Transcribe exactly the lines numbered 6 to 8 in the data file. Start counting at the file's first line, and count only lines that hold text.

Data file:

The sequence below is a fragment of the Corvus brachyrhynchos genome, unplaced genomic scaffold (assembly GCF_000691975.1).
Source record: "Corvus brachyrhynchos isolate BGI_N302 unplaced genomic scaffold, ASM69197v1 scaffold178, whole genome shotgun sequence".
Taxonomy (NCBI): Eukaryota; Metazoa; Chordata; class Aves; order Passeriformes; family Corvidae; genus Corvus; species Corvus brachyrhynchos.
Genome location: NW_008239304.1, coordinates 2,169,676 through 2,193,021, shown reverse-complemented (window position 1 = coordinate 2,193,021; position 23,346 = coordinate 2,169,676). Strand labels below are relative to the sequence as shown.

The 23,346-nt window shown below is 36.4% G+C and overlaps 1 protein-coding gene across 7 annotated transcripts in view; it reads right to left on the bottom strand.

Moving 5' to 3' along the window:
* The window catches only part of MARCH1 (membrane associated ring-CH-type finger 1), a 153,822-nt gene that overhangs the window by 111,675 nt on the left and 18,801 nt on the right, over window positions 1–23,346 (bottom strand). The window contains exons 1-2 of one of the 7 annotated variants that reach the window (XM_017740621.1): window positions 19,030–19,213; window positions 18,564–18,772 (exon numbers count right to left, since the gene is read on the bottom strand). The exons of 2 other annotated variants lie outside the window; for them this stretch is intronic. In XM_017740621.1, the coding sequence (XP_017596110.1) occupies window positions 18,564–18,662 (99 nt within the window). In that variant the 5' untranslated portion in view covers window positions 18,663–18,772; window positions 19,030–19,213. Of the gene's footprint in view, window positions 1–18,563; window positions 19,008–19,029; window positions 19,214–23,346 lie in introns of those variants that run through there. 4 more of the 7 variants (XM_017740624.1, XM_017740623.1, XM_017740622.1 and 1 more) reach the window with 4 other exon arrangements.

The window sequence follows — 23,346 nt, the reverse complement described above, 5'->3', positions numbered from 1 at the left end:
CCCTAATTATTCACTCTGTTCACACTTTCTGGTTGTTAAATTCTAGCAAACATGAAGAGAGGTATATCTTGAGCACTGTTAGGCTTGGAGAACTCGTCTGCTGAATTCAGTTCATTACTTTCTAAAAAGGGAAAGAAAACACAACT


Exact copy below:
Moving 5' to 3' along the window:
* The window catches only part of MARCH1 (membrane associated ring-CH-type finger 1), a 153,822-nt gene that overhangs the window by 111,675 nt on the left and 18,801 nt on the right, over window positions 1–23,346 (bottom strand). The window contains exons 1-2 of one of the 7 annotated variants that reach the window (XM_017740621.1): window positions 19,030–19,213; window positions 18,564–18,772 (exon numbers count right to left, since the gene is read on the bottom strand). The exons of 2 other annotated variants lie outside the window; for them this stretch is intronic. In XM_017740621.1, the coding sequence (XP_017596110.1) occupies window positions 18,564–18,662 (99 nt within the window). In that variant the 5' untranslated portion in view covers window positions 18,663–18,772; window positions 19,030–19,213. Of the gene's footprint in view, window positions 1–18,563; window positions 19,008–19,029; window positions 19,214–23,346 lie in introns of those variants that run through there. 4 more of the 7 variants (XM_017740624.1, XM_017740623.1, XM_017740622.1 and 1 more) reach the window with 4 other exon arrangements.

The window sequence follows — 23,346 nt, the reverse complement described above, 5'->3', positions numbered from 1 at the left end: